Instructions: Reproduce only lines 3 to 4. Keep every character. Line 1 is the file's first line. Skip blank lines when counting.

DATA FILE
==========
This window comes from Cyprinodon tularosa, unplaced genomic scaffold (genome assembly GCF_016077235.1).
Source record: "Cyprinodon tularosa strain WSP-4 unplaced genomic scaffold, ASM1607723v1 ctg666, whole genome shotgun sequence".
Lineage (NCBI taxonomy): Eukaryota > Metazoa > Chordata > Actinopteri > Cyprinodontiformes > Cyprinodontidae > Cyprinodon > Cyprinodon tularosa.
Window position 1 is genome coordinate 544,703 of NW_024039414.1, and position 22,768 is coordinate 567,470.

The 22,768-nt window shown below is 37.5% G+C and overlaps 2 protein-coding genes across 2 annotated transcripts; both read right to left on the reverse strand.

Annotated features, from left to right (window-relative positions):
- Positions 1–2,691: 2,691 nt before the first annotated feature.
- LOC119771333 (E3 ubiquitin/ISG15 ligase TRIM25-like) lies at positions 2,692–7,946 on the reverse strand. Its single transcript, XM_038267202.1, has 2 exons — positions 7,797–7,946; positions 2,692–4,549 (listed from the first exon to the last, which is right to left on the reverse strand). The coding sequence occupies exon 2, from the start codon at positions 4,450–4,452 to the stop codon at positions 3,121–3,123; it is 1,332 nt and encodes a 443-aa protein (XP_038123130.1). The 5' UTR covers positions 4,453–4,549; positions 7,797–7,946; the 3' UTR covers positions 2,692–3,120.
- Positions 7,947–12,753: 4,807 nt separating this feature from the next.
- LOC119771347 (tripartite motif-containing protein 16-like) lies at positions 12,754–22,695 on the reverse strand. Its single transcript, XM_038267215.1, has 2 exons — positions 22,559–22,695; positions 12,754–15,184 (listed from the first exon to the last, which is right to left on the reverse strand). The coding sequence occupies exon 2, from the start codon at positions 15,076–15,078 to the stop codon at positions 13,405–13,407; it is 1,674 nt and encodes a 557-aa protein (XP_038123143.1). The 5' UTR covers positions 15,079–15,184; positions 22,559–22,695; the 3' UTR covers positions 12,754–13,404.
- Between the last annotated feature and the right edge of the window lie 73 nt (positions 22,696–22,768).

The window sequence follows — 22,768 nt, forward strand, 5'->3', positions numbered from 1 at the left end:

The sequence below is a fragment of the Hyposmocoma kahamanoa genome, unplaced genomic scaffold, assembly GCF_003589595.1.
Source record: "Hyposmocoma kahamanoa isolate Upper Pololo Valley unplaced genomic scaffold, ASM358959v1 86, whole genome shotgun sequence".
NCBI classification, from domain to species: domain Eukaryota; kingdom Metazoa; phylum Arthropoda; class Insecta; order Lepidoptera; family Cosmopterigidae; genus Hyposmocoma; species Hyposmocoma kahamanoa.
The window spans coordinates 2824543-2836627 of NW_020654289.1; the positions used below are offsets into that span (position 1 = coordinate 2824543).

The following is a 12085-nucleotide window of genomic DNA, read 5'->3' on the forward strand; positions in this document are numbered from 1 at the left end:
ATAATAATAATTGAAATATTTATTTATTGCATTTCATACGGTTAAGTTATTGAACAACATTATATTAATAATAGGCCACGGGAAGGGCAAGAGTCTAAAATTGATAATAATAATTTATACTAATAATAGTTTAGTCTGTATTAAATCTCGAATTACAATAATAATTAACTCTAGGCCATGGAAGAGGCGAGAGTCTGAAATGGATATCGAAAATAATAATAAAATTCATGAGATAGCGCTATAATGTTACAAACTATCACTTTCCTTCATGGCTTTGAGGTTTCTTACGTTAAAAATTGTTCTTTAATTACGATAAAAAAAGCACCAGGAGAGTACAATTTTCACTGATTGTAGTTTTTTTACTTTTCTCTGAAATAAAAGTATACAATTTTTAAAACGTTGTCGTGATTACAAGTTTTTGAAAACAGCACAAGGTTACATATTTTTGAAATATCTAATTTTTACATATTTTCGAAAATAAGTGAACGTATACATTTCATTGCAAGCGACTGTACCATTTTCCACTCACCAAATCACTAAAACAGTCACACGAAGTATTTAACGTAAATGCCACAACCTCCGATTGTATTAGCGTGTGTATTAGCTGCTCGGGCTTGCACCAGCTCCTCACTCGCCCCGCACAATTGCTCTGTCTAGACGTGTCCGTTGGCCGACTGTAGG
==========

Lineage (NCBI taxonomy): Eukaryota > Metazoa > Chordata > Actinopteri > Cyprinodontiformes > Cyprinodontidae > Cyprinodon > Cyprinodon tularosa.
Window position 1 is genome coordinate 544,703 of NW_024039414.1, and position 22,768 is coordinate 567,470.